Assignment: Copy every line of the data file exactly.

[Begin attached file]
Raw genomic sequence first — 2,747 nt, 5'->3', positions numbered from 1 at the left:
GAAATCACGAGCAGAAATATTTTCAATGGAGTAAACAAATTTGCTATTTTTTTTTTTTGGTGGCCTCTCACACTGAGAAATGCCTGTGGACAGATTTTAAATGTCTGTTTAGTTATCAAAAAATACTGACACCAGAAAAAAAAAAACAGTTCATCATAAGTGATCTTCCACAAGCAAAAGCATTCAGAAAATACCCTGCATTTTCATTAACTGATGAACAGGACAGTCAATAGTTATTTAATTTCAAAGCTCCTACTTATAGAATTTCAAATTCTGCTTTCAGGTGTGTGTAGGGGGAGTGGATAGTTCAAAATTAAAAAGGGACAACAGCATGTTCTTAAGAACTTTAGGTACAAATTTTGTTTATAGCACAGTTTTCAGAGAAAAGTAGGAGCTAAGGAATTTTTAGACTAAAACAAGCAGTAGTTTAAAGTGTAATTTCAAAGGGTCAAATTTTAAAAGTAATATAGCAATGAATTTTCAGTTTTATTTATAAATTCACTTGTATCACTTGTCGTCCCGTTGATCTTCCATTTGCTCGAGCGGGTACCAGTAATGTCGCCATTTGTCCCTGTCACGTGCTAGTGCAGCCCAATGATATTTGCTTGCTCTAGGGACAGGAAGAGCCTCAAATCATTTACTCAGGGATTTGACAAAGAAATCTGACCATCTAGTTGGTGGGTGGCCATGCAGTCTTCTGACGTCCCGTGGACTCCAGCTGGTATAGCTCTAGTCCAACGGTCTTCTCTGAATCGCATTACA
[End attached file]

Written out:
Raw genomic sequence first — 2,747 nt, 5'->3', positions numbered from 1 at the left:
GAAATCACGAGCAGAAATATTTTCAATGGAGTAAACAAATTTGCTATTTTTTTTTTTTGGTGGCCTCTCACACTGAGAAATGCCTGTGGACAGATTTTAAATGTCTGTTTAGTTATCAAAAAATACTGACACCAGAAAAAAAAAAACAGTTCATCATAAGTGATCTTCCACAAGCAAAAGCATTCAGAAAATACCCTGCATTTTCATTAACTGATGAACAGGACAGTCAATAGTTATTTAATTTCAAAGCTCCTACTTATAGAATTTCAAATTCTGCTTTCAGGTGTGTGTAGGGGGAGTGGATAGTTCAAAATTAAAAAGGGACAACAGCATGTTCTTAAGAACTTTAGGTACAAATTTTGTTTATAGCACAGTTTTCAGAGAAAAGTAGGAGCTAAGGAATTTTTAGACTAAAACAAGCAGTAGTTTAAAGTGTAATTTCAAAGGGTCAAATTTTAAAAGTAATATAGCAATGAATTTTCAGTTTTATTTATAAATTCACTTGTATCACTTGTCGTCCCGTTGATCTTCCATTTGCTCGAGCGGGTACCAGTAATGTCGCCATTTGTCCCTGTCACGTGCTAGTGCAGCCCAATGATATTTGCTTGCTCTAGGGACAGGAAGAGCCTCAAATCATTTACTCAGGGATTTGACAAAGAAATCTGACCATCTAGTTGGTGGGTGGCCATGCAGTCTTCTGACGTCCCGTGGACTCCAGCTGGTATAGCTCTAGTCCAACGGTCTTCTCTGAATCGCATTACA